In response, the agency contends that according to the terms of the RLP, relocation costs would only be added if deemed to be applicable. Memorandum of Law (MOL) at 9 (citing RLP at 32). The agency states that it did not add relocation expenses to the present value analysis of Huffman or Winco’s proposals because relocation expenses were not considered applicable under the circumstances. Id. at 11.
As noted above, the RLP stated that relocation costs would be considered “if applicable.” RLP at 32. Here, the agency states that it determined that these relocations costs were not applicable in this instance for two reasons. First, the contracting officer explains that relocation costs would apply equally to the proposals of both Huffman and Winco because Huffman’s proposed location would require the moving and storage of personal property to facilitate the required tenant improvements. COS at 16, 18. Because the relocation costs would apply equally, the contracting officer decided not to include such costs in the agency’s present value analysis. Id. Second, the agency contends that because the customer agency, USGS (i.e., not GSA) was responsible for separately contracting for the relocation, relocation costs were not applicable here. MOL at 11. In this case, the protester’s challenges to the agency’s evaluation essentially assume that the agency was required to consider relocation costs. Based on our review of the record, we find that the protester has not meaningfully refuted the reasonableness of the agency’s determination to not include relocation costs in its present value analysis. See HG Properties A, L.P., B-284170 et al., Mar. 3, 2000, 2000 CPD ¶ 36 at 6-7.
As a result, we find that the agency analyzed the present value of Huffman and Winco’s proposals in a manner that was reasonable and consistent with the terms of the RLP. Therefore, we deny this protest ground.
Affirmative Responsibility Determination
Next, the protester challenges the contracting officer’s affirmative responsibility determination, contending the contracting officer unreasonably failed to consider available relevant information regarding Winco’s ability to comply with local zoning laws. Protest at 4-5. In this regard, the protester argues that Winco’s proposed property is zoned B-3 General Business in Commercial District, and that, according to the Anchorage Municipal Code (AMC), warehouse use in a B-3 zone is only allowed in connection with retail sales use of the property. Id. at 4. Huffman further contends that if the lease use is considered “warehouse or wholesale establishment light,” then Winco would need to seek a conditional use permit under AMC § 21.05.060(A)(1)(b)(ii), which would involve a public hearing, notice, and a finding by local authorities that the proposed use is consistent with the Municipal Comprehensive Plan and the zoning district. Id. Thus, according to Huffman, the contracting officer should have doubted whether Winco’s property would be properly zoned during performance of the lease, and found Winco not to be responsible.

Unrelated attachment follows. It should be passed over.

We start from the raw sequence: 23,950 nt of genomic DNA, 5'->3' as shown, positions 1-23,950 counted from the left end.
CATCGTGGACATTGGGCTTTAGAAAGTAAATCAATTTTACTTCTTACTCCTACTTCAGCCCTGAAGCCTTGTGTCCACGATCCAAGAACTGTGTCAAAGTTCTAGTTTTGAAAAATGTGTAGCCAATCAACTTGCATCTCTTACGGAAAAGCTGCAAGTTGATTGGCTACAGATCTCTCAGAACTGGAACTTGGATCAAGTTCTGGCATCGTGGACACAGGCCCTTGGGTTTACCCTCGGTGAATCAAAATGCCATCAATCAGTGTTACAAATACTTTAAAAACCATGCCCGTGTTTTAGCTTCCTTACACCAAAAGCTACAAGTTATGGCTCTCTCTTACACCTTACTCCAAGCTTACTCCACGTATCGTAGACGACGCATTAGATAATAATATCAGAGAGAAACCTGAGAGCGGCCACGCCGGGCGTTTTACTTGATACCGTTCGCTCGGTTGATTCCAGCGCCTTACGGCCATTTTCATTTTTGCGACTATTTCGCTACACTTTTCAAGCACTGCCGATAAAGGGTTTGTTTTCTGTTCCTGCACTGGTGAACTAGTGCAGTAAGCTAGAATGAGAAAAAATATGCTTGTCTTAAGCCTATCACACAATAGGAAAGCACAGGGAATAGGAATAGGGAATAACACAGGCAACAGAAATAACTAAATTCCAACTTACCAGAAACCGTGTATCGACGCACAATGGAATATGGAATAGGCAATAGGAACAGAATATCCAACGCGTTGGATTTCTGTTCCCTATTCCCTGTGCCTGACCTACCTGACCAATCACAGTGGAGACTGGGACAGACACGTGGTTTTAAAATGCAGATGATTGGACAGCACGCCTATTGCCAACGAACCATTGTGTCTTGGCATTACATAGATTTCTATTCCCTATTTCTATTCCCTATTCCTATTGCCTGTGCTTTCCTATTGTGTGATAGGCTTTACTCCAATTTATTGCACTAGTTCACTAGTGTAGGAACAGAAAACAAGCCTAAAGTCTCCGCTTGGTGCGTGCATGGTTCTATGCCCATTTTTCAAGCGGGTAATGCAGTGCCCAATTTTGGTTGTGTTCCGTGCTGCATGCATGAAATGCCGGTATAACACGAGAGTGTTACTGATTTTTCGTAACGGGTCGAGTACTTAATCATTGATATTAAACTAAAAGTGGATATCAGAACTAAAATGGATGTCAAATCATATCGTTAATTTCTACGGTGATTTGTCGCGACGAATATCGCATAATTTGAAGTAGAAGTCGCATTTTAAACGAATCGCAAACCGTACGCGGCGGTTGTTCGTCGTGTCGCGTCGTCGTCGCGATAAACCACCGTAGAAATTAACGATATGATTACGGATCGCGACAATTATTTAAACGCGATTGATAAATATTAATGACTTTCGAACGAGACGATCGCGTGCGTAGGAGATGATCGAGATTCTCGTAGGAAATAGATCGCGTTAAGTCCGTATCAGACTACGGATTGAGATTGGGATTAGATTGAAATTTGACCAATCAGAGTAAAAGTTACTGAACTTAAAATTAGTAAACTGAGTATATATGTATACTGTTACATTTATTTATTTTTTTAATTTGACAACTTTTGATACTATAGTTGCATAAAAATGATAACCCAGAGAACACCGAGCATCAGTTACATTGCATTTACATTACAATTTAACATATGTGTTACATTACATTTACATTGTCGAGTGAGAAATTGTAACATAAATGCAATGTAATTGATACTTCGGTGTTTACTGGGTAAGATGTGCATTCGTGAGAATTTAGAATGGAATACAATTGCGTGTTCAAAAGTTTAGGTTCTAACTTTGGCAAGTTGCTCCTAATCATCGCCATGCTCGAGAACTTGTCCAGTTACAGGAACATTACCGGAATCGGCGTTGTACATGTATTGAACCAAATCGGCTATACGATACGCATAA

The agency maintains that the contracting officer considered all reasonably available relevant information in making his affirmative responsibility determination. MOL 15-16. In response to the protest, the contracting officer explains that he reviewed all of the information contained in the agency’s market survey report, as well as Winco’s proposal, before making his determination that Winco was responsible. COS at 14-15. Based upon this information, the contracting officer states that he found Winco’s proposed property to be compliant with local zoning laws. Id. at 15.
Generally, evidence of compliance with zoning laws relates to the ability of the successful offeror to perform rather than to whether the offer is acceptable, and, therefore, is a matter of responsibility. See Western Alternative Corrections, B-409315, B-409315.2, Mar. 10, 2014, 2014 CPD ¶ 94 at 6; Public Facility Consortium I, LLC; JDL Castle Corp., B-295911, B-295911.2, May 4, 2005, 2005 CPD ¶ 170 at 1, 3. Our Office has found zoning to be an aspect of an offeror’s responsibility even where the solicitation expresses the requirements in terms of responsiveness or technical acceptability. Western Alternative Corrections, Inc., supra; TRS Design & Consulting Servs., B-218668, Aug. 14, 1985, 85-2 CPD ¶ 168 at 4.
Since the determination that an offeror is capable of performing a contract is largely committed to the contracting officer’s discretion, our Office will generally not consider a protest challenging an affirmative determination of responsibility except under limited, specified exceptions. ; . One specific exception is where a protest identifies evidence raising serious concerns that a contracting officer, in making an affirmative determination of responsibility, unreasonably failed to consider available relevant information. ; Apr. 3, 2003, This includes protests where, for example, the protest includes specific evidence that the contracting officer may have ignored information that, by its nature, would be expected to have a strong bearing on whether the awardee should be found responsible. B‑292964, Dec. 23, 2003, 2004 CPD ¶ 7 at 2; see also , Oct. 1, 2003, (sustaining protest where contracting officer was generally aware of allegations of misconduct by awardee but took no steps to consider the awardee’s record of integrity and business ethics).
Based upon our review of the record, we find the protester has not provided evidence that shows the agency failed to consider all relevant information in reaching his responsibility determination.